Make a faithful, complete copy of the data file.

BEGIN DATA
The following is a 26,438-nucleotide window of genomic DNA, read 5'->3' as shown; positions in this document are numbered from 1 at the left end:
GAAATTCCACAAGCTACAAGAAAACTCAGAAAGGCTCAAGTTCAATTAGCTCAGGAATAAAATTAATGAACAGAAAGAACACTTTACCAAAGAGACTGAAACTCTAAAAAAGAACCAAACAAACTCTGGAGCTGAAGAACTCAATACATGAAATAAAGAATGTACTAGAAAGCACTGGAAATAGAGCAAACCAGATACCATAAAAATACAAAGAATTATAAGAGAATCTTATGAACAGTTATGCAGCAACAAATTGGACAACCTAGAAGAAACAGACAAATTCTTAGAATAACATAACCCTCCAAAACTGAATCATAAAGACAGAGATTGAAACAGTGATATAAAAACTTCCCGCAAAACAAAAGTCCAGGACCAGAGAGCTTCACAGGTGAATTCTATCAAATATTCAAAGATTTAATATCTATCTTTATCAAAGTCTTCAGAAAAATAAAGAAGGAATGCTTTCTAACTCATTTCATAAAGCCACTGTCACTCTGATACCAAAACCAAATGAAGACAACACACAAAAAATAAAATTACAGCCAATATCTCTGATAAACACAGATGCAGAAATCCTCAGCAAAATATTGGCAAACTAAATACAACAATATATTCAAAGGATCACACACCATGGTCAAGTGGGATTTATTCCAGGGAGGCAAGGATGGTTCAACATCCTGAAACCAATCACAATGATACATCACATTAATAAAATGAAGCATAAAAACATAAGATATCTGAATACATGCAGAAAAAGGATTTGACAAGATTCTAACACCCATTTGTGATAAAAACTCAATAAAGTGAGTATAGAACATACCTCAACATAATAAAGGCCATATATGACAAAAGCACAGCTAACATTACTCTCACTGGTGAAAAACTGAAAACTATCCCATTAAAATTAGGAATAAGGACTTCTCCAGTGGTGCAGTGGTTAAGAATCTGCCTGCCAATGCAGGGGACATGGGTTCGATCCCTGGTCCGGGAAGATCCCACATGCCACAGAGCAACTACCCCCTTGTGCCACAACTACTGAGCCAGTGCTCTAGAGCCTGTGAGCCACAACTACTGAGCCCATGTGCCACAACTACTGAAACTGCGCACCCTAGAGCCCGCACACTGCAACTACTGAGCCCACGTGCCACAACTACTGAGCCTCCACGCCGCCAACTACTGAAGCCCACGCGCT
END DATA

The following is a 26,438-nucleotide window of genomic DNA, read 5'->3' as shown; positions in this document are numbered from 1 at the left end:
GAAATTCCACAAGCTACAAGAAAACTCAGAAAGGCTCAAGTTCAATTAGCTCAGGAATAAAATTAATGAACAGAAAGAACACTTTACCAAAGAGACTGAAACTCTAAAAAAGAACCAAACAAACTCTGGAGCTGAAGAACTCAATACATGAAATAAAGAATGTACTAGAAAGCACTGGAAATAGAGCAAACCAGATACCATAAAAATACAAAGAATTATAAGAGAATCTTATGAACAGTTATGCAGCAACAAATTGGACAACCTAGAAGAAACAGACAAATTCTTAGAATAACATAACCCTCCAAAACTGAATCATAAAGACAGAGATTGAAACAGTGATATAAAAACTTCCCGCAAAACAAAAGTCCAGGACCAGAGAGCTTCACAGGTGAATTCTATCAAATATTCAAAGATTTAATATCTATCTTTATCAAAGTCTTCAGAAAAATAAAGAAGGAATGCTTTCTAACTCATTTCATAAAGCCACTGTCACTCTGATACCAAAACCAAATGAAGACAACACACAAAAAATAAAATTACAGCCAATATCTCTGATAAACACAGATGCAGAAATCCTCAGCAAAATATTGGCAAACTAAATACAACAATATATTCAAAGGATCACACACCATGGTCAAGTGGGATTTATTCCAGGGAGGCAAGGATGGTTCAACATCCTGAAACCAATCACAATGATACATCACATTAATAAAATGAAGCATAAAAACATAAGATATCTGAATACATGCAGAAAAAGGATTTGACAAGATTCTAACACCCATTTGTGATAAAAACTCAATAAAGTGAGTATAGAACATACCTCAACATAATAAAGGCCATATATGACAAAAGCACAGCTAACATTACTCTCACTGGTGAAAAACTGAAAACTATCCCATTAAAATTAGGAATAAGGACTTCTCCAGTGGTGCAGTGGTTAAGAATCTGCCTGCCAATGCAGGGGACATGGGTTCGATCCCTGGTCCGGGAAGATCCCACATGCCACAGAGCAACTACCCCCTTGTGCCACAACTACTGAGCCAGTGCTCTAGAGCCTGTGAGCCACAACTACTGAGCCCATGTGCCACAACTACTGAAACTGCGCACCCTAGAGCCCGCACACTGCAACTACTGAGCCCACGTGCCACAACTACTGAGCCTCCACGCCGCCAACTACTGAAGCCCACGCGCT